Al Franken buys the old idea that corporate managers have a duty to maximize shareholder value. Todd Henderson appropriately sets Franken (and others ignorant of corporate law) straight. Todd reminds them that the business judgment rule gives managers the flexibility to do pretty much what they want, including help society, as long as they don’t self-deal. Steve Bainbridge adds some detail and wonders whether good faith might qualify this conclusion.
The Franken misconception is widely espoused by those in the radical anti-corporate camp, such as the author of the widely read screed The Corporation. That book and its adherents characterize corporations as psychotic amoral monsters driven to a “pathological pursuit of profit” (the subtitle of the book). This bolsters their argument that corporations, being monsters, shouldn’t have First Amendment rights.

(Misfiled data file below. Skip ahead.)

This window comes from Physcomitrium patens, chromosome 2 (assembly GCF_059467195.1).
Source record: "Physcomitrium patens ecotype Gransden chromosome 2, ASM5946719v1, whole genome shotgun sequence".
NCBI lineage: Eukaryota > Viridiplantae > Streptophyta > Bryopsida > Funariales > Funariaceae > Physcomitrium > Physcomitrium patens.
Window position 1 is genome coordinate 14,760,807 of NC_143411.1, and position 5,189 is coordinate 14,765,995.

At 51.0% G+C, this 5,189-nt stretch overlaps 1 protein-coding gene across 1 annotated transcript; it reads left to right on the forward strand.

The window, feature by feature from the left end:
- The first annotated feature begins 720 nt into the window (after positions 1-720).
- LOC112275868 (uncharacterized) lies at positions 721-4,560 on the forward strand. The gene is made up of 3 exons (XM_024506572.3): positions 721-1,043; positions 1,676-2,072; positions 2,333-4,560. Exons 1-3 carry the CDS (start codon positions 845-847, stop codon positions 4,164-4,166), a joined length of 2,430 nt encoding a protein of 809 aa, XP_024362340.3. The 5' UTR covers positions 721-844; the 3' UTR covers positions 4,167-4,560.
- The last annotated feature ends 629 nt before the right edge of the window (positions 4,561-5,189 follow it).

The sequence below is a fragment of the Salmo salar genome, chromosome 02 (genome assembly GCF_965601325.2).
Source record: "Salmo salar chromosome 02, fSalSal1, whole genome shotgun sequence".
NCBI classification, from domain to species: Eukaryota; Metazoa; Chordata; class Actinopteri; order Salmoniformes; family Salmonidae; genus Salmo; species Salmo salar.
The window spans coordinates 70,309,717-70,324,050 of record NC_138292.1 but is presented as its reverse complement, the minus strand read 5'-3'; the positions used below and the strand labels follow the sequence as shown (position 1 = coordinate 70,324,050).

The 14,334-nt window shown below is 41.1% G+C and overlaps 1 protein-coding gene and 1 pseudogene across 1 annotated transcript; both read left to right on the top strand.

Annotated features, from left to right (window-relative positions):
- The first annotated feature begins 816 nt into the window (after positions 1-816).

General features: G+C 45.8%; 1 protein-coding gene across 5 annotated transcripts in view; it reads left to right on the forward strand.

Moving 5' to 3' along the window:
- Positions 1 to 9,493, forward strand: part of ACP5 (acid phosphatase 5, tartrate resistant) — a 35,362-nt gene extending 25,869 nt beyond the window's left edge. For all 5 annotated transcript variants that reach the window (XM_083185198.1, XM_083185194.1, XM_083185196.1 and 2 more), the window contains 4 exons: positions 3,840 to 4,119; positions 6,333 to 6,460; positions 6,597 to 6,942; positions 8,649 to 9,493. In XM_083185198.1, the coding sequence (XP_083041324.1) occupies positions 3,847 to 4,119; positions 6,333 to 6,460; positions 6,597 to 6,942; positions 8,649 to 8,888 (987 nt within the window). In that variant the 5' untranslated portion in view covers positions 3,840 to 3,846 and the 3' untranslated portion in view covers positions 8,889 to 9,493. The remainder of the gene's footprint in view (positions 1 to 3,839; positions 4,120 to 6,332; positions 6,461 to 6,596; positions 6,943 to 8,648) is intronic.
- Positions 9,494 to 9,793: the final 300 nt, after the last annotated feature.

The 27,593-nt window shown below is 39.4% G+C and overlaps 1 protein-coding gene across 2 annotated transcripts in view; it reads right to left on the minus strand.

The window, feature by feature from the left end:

Todd notes that corporations are free to do pretty much what we, the owners, managers and other parties to corporate contracts, want them to do, subject to regulation. As I have argued extensively in my article, Accountability and Responsibility in Corporate Governance, the major constraint on corporations is not law but markets.
This is why the corporate social responsibility debate is largely empty. While many corporate social responsibility proponents argue for giving managers more legal freedom to serve society’s needs, managers already have that freedom.
What the proponents really want but don’t always say is to give managers freedom from market discipline. But as I show in the above article markets already discipline managers to act in society’s interests. Giving managers more freedom would give them more freedom to act in their own interests. Do we really need that?